Wednesday, 24 February 2016

A Quest for Life

The whole expanse of the world is stretching out before me - magnificent mountain ranges, deep lakes, interminable deserts, lush valleys, bustling cities and many long roads. But I am sitting alone on the concrete stairs outside my flat, on my street, in my city, feeling morose. The evening is quiet and I am craving adventure, yet seem to be wishing for it on my doorstep, where the likelihood of realisation is somewhat diminished. Since my father’s exasperated and drawn out death by breast cancer a month ago, much too torturous and stalled for his taste, my entire outlook on life has drastically altered. That is, whilst remaining the same in essence, my perception of its brutal truths has shifted. Seeing myself more lucidly, I've been forced to confront my naked and raw identity, which had until now been obscured by someone else’s ideals. With him gone, I was supposedly free to discover who I really was, and guiltlessly indulge my reckless side, my wildness and irresponsibility. My father gave moral structure and organised stability to our lives, upholding conformity and boundaries. These were harnessed by shackles, however, forged of loyalty and the need to please him. Mustn’t disappoint my ethical benchmark.

Moralistic he did not remain, however. At 71, my dad stunned his little tribe of three by confessing, first to his wife, then his two daughters, to an on-going affair with a mentally unstable colleague. My mother’s world was turned upside down, as was ours – was right still right, or was it now wrong? What, of all that we’d believed in, was still worth believing in?

Death, however, is the get out of jail free card for forgiveness, and callous cancer reifies the need to blame and punish, revealing petty hues. This new exonerating circumstance gave our anger permit to soften. We were able to experience a moment of grace with this man, seeing him for the first time as fallible, vulnerable, human. His dogmatic values of an inherited source no longer applied, allowing our timid hesitancy to be taken over by a confident sense of our own discretionary consideration. Taking care of him in the final months required non-wavering compassion, mixed with ruthless conviction of daily life-or-death decisions. Having my father’s life in my hands has been the single most powerful experience of my life, in the sense that any doubts I’ve ever had about my capacity to be a caring, loving person, responsible for another, have been thwarted. Now, at least, I had proof of the seed of good in me. Perhaps I am to be trusted, along with my instincts.

With the turmoil and chaos of my repeatedly deconstructed reality - firstly by the betrayal of trust, then by unconditional giving, and finally loss - I expected the finality of death, when it finally came, to serve as relief; a definitive remover of inhibitions, a tremendous motivator. I felt this was sure to be the moment of clear perspective, when I finally stand up renewed from the ashes, and pursue my true purpose. But here something was still undeniably blocked, like a corked barrel. My loss, my grief, only managed to shake the barrel and effervesce the contents. However the cork would not dislodge. I couldn’t understand what more was required to provide a final straw. I had realised that any significant change would not occur during the initial shock phase, and fully expected to have to wait it out. But the process of grieving had taken a disheartening turn, as the pain of losing my closest male friend, my ally in eye-rolling at family gatherings, my confederate in introspective nihilism, my enabler of the darkest of humour, intensified, rather than subsiding. The solid stability and core structure my dad’s presence bestowed upon my existence acted as a mould, without which the contents, jellylike and formless, spilled out, proving impossible to re-gather and reshape.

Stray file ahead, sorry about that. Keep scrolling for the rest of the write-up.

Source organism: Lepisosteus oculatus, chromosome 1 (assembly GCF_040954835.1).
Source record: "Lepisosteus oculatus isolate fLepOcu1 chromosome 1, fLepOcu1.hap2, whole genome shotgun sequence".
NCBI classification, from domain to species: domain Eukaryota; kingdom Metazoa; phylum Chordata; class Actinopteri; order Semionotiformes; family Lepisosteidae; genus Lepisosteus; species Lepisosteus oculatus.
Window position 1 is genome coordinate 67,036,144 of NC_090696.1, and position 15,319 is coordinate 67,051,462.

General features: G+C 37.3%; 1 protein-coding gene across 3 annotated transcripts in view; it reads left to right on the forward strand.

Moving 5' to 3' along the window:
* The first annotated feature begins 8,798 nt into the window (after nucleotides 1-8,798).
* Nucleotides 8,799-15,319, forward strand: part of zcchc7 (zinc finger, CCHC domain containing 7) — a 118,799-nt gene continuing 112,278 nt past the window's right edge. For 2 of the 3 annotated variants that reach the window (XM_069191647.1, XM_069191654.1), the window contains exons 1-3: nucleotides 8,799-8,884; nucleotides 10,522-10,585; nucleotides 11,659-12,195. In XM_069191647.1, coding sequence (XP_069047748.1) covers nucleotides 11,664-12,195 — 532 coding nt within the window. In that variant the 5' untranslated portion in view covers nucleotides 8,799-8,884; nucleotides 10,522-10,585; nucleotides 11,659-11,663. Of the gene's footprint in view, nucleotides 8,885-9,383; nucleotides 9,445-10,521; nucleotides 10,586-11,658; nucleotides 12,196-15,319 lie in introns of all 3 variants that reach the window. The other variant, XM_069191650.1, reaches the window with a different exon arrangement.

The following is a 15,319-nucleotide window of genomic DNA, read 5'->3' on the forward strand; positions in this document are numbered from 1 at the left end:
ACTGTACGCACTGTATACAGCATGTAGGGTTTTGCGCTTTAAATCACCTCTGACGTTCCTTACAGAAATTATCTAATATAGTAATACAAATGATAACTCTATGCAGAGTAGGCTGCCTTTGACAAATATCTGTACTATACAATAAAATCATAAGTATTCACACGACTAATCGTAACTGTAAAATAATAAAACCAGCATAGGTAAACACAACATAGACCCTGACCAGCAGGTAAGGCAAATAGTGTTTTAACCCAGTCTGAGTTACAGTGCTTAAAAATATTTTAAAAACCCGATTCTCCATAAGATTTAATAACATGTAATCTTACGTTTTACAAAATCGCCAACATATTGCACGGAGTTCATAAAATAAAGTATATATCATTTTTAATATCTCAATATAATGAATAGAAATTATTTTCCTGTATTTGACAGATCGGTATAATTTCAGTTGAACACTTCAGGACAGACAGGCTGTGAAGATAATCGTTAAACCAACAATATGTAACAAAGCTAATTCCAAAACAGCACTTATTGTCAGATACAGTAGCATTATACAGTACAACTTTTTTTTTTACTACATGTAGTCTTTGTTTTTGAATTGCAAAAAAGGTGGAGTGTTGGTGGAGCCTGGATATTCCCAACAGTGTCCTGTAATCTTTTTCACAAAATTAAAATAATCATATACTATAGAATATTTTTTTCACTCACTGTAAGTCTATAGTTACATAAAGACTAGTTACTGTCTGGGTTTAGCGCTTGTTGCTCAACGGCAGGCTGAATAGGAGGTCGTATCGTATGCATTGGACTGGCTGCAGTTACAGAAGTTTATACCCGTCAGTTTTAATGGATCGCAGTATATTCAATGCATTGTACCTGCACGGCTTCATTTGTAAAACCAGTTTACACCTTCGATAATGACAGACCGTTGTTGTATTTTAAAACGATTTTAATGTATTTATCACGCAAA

I felt paralysed, powerless and lost. Utterly unable to even begin relocating my path. All that I’ve managed to achieve since his death, in terms of real change, had been increased propensity towards self-destructiveness, a sense of listless aimlessness, and a desperate need to set my course for terra firma of my aspirational dreams. My jelly, it would seem, would inevitably have to form into an entirely new mould. Although what shape that mould would take, I had absolutely no idea.

This has not been my first encounter with cancer and its life-altering path of destruction. But unlike this current craving to surrender to spontaneous flights of fancy, eight years previously my adventure and travel lust pre-existed the illness. A round-the-world trip I was about to embark on had been recontextualised by these new circumstances in a way I could not have foreseen. What was meant to be a carefree expression of my newfound freedom, and transcendence into full blossom, became an introspective journey of darker hues. Or perhaps it was always going to shape up that way. You can plan and make provisions for the way forward, but after all, it’s the impulsive decisions, wrong turns and detours that eventually shape our lives, and rarely as predicted.

This time round, sitting on the stairs, I could not see over the edge of the bottomless hole I fell into. Alone and in the dark I summoned a route out.